Continued discussion of 3.5cm W-Nikkor
Interesting. What is your source for these early 35mm W-Nikkor lens numbers dates? Were these productions in mounts, or serial numbered optical assemblies? The problem is that NK used serial number prefixes that were date-based, but the date was design-based, not manufacture date. Thus the 612X series would indicate a design approval date or finalization of December 1946. Not bad considering that NK had approved the "final" design for the Nikon camera in September [609X]. But just as camera would not go into "production" for another 18 months, and then only in ones and twos until August 1948, it is possible that the 35mm lens did not see light of day for some time.
The 910XX series that followed, as you note, would indicate October 1949 for design approval. That would match in well with a start of production in March, 1950 and the first lens out the door and on the SCAP lists in April.
So when were the 612X series out and available? Probably not until the spring of 1950 either, because not enough Nikons had been sold to generate a market for the least popular accessory lens—although they might have been sitting around the factory waiting for mounts until then. The 612X series might even have gone out at the same time with the 910X series. Remember, NK's biggest market for its lenses was not its new camera, but the screw-mt. Leica copies.
Or, it is possible that NK just held the 612X lenses in the factory until sales of the camera got going. That does not sound likely, since inventory on hand got heavily taxed.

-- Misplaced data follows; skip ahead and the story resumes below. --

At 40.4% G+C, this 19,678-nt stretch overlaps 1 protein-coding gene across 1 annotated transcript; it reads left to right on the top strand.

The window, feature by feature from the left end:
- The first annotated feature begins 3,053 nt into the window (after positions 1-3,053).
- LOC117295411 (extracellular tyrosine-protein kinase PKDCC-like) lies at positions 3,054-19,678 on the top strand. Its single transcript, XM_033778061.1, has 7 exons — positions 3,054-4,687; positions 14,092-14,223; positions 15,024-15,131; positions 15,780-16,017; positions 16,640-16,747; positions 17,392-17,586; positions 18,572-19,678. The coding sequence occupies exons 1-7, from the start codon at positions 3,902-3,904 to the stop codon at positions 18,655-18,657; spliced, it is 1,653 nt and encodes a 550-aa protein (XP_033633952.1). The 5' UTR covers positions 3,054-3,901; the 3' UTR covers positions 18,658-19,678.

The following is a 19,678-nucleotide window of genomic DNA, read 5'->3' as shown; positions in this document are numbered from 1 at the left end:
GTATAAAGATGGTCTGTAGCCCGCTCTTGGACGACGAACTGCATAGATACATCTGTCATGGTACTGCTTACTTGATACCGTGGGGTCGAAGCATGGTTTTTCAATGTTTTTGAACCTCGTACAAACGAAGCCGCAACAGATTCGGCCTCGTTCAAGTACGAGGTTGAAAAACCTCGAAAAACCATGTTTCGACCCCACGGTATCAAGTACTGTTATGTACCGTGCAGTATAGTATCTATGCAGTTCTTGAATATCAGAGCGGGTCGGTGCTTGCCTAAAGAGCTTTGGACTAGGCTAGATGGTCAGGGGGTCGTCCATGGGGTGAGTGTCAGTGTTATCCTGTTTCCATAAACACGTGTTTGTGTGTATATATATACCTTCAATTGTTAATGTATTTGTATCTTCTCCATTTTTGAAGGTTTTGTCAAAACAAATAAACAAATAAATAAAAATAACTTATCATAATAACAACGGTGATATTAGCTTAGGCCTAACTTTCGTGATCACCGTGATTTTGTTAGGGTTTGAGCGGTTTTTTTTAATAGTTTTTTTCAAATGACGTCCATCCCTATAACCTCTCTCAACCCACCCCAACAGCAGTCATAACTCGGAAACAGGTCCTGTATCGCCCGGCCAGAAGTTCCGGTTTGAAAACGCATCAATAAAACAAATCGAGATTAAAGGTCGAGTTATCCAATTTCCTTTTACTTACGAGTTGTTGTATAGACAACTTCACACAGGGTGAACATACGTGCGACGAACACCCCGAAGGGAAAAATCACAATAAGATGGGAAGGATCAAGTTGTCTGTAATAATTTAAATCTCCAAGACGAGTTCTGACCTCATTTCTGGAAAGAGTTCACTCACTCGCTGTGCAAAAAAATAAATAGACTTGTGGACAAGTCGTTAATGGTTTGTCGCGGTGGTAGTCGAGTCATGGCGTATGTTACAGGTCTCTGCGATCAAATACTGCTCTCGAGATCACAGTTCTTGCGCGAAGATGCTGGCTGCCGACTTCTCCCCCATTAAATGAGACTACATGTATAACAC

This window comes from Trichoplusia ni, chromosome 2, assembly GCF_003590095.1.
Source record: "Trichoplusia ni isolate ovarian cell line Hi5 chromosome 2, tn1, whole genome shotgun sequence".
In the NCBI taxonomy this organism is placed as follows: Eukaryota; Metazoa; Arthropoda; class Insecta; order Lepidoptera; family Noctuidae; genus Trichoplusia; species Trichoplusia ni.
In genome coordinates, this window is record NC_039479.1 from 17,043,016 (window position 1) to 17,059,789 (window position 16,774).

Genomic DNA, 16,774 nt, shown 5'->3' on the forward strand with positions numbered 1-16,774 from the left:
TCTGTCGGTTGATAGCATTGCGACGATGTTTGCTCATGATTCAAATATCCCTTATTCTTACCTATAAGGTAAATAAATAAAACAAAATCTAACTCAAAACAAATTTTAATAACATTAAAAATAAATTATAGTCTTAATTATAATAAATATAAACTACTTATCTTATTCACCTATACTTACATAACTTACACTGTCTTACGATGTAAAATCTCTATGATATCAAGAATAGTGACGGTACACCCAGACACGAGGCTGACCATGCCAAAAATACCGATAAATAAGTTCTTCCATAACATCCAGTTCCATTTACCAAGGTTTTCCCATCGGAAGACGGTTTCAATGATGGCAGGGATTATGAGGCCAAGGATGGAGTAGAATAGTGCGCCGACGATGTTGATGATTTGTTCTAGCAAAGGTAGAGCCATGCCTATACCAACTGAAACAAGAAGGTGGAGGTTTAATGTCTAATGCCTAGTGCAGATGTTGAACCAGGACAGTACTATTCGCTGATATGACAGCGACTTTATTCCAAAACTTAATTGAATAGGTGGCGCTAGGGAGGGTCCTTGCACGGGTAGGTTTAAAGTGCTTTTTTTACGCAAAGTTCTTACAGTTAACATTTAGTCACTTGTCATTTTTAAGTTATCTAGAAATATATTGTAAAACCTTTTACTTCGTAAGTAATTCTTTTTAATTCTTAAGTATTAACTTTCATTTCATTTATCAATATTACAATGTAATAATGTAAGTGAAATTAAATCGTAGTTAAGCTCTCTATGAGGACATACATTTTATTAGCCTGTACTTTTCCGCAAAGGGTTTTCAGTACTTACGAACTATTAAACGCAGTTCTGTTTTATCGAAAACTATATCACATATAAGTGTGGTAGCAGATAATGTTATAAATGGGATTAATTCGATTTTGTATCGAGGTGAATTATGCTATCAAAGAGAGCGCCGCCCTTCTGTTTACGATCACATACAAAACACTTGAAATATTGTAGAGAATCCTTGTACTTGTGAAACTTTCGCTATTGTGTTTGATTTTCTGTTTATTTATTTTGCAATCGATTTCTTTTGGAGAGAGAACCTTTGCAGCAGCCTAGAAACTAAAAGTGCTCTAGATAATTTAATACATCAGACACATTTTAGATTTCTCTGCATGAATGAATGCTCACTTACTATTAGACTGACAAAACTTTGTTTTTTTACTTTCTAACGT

Bob believes that a third of the first Nikon owners would have bought a 35mm lens. I would disagree. Sales of accessory lenses were always lower than one would imagine. If someone did buy an accessory lens, it was almost always the 135mm first—and that was the first accessory lens that SCAP indicates that NK put into production. Logical. This held true throughout the 35mm era. Only with the opening of the CPO to camera sales in the spring of 1950 were enough Nikons being sold on a continuing basis to support large numbers of accessory lenses.
An additional personal note: When Hans Liholm was in Tokyo in April-May 1950 to negotiate the export contract with NK, Nagaoka gave him a Nikon M with a 50mm f2 lens, an 85 and a 135 and a variable frame finder. Although generous, NK did not give him either a 35 or the new 50mm f1.5. Why? Because they did not have enough of these new optics to afford to give them away?
Where did these first 35mm Nikkors go? Almost all of them went to the CPO. Thanks for keeping up this discussion. WES